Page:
As federal student loan forbearance concludes, a new survey by Achieve reveals that nearly half of borrowers are under significant stress. The forbearance, initiated in March 2020, aimed to reduce financial pressures during the COVID-19 pandemic. Yet, as payments are set to restart in October, borrowers face an economic backdrop of escalating inflation, high interest rates, and unparalleled debt levels.
Achieve’s survey presented these findings:
- 45% of respondents expressed profound stress over restarting their student loan repayments.
- 28% anticipate the need to accrue more debt for maintaining financial equilibrium.
- 24% foresee requiring financial assistance or provisions for hardship.
- 29% felt more encumbered by their student loans than at the beginning of the forbearance.
In line with these financial pressures, Freddie Mac, one of the government-sponsored mortgage enterprises in the U.S., implemented new requirements for borrowers with student loans. As of September 6, mortgage companies are instructed to list a non-zero payment for borrowers with educational debt, even if the borrower’s income qualifies for no payment. This adjustment appears to anticipate the end of pandemic-related forbearance for educational loans.
“Student loan forbearances brought relief for millions during the uncertain times of the COVID-19 pandemic,” said Andrew Housser, co-founder and co-CEO of Achieve. “But after more than three years, many consumers are now bracing for significant adjustments to their household budgets. Many will even have to delay major life plans and milestones in order to manage their student loans, existing debts and other day-to-day expenses.”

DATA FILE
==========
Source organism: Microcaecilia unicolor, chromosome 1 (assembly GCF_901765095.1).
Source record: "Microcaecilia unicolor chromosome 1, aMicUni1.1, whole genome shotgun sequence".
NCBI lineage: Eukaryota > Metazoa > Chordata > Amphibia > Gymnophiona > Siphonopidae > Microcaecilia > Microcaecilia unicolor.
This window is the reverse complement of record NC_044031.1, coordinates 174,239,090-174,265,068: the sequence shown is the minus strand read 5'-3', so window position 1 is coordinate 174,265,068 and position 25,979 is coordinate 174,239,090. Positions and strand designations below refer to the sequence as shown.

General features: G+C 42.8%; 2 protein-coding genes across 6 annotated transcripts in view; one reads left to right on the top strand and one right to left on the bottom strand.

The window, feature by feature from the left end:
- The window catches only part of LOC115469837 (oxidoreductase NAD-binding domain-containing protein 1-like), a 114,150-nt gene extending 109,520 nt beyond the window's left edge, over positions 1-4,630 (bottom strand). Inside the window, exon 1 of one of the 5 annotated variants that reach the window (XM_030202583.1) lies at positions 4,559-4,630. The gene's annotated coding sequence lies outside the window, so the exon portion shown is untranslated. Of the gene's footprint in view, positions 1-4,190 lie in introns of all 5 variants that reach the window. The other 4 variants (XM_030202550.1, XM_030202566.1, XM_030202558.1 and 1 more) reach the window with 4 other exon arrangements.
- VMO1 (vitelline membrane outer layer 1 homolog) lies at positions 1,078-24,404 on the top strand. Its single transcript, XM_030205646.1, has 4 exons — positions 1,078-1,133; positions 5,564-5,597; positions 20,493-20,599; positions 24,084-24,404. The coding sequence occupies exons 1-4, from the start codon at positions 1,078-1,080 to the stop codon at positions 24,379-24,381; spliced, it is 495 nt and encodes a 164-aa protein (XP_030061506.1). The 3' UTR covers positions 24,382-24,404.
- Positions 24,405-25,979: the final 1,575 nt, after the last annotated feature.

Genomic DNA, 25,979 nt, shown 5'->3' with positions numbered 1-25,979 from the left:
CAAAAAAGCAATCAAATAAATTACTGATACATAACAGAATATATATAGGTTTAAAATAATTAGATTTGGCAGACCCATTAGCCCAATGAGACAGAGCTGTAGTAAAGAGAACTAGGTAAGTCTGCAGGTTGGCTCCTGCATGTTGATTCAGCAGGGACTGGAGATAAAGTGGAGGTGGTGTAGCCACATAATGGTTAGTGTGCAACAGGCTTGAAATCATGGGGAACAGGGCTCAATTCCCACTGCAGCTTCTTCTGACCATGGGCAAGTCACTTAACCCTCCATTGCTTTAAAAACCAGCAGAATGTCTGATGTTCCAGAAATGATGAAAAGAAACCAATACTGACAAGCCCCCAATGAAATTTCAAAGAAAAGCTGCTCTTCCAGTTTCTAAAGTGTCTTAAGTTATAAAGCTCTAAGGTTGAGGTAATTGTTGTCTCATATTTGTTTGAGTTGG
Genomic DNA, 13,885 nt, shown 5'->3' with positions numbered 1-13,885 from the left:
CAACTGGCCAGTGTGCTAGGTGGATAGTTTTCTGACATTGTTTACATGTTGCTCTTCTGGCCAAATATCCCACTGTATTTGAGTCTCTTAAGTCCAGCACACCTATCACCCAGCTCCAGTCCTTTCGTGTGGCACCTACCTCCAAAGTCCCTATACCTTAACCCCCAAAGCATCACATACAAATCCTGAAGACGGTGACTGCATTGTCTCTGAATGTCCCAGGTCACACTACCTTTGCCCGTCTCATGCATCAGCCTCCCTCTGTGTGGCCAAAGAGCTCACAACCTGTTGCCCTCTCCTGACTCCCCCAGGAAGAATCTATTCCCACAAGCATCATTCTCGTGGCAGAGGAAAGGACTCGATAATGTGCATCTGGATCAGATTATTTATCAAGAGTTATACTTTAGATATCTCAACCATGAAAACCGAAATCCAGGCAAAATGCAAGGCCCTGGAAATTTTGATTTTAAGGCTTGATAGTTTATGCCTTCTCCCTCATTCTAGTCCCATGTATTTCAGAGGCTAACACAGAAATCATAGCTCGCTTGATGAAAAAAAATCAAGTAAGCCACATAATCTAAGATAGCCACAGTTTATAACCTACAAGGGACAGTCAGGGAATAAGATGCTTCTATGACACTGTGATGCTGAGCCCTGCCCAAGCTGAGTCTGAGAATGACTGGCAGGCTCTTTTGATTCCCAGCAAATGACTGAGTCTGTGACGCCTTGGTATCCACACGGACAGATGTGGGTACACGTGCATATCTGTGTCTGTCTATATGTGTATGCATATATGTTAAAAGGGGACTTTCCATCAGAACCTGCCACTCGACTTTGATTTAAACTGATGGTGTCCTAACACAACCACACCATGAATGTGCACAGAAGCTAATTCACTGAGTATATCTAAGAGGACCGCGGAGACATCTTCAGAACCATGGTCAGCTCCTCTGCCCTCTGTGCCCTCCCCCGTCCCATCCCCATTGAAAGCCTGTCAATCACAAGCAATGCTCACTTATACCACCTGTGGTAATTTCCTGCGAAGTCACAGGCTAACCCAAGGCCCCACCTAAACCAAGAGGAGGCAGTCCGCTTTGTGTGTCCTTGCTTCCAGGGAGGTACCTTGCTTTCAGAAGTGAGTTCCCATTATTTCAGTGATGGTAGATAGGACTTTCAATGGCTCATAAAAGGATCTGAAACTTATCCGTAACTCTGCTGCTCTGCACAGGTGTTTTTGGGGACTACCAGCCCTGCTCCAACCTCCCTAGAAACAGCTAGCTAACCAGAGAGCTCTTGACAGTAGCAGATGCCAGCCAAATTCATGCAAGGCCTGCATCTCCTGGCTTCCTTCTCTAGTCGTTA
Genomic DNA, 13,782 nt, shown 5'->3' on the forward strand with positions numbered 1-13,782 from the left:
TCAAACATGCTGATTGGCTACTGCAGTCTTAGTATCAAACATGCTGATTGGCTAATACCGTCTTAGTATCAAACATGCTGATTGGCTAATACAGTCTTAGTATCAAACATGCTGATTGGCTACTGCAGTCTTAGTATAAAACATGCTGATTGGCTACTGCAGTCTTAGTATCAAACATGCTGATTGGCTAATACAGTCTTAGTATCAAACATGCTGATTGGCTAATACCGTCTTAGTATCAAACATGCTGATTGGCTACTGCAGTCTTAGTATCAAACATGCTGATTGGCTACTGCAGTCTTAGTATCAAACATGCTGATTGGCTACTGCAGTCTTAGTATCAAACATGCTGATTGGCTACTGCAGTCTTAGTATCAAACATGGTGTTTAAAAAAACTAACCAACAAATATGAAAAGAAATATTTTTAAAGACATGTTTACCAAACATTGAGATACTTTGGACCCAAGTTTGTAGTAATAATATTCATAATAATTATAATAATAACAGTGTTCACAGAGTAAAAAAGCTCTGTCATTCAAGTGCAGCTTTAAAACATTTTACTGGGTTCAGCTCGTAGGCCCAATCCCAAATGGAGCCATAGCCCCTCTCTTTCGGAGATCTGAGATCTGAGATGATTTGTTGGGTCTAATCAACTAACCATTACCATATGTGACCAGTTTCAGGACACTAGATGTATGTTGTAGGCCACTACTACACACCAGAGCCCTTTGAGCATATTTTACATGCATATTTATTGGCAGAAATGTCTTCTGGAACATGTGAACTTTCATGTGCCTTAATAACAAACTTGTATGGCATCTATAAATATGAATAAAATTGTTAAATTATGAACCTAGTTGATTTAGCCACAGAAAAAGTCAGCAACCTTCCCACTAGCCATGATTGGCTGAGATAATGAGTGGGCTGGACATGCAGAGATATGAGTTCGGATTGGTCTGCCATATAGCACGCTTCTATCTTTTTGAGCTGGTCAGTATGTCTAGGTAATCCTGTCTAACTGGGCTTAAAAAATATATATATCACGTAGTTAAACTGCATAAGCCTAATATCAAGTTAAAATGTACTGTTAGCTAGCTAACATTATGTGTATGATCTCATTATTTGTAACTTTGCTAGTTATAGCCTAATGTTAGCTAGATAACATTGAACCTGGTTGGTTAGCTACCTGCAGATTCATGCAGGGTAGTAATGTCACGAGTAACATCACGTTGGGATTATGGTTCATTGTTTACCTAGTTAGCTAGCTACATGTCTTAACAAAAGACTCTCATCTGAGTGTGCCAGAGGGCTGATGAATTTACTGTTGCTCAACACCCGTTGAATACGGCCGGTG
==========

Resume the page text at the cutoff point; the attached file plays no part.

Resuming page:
Despite efforts by the Biden administration to broaden student loan relief opportunities, some measures, including a vast forgiveness initiative, were hindered by court interventions. Post-forbearance, certain late fees, and negative credit reporting will be suspended for about a year, giving borrowers a transition period. However, those failing to meet their commitments might accumulate more debt.
This convergence of factors — end of loan forbearance, spiraling economic pressures, and new mortgage requirements — has made the financial landscape even more intricate for borrowers. As many navigate these changes, there’s a palpable need for support and clear guidelines to prevent further financial strain.
For existing homeowners, relief may be in sight. ACB Mortgage Solutions has access to a suite of programs designed specifically to help borrowers who are about to be impacted by the return of their student loan payments. These programs are designed to consolidate your student loans, reduce monthly payments, improve your cash flow, and manage this financially challenging time.
Interested in exploring the Student Loan Buster? Schedule an appointment to talk to an ACB Mortgage Solutions specialist today!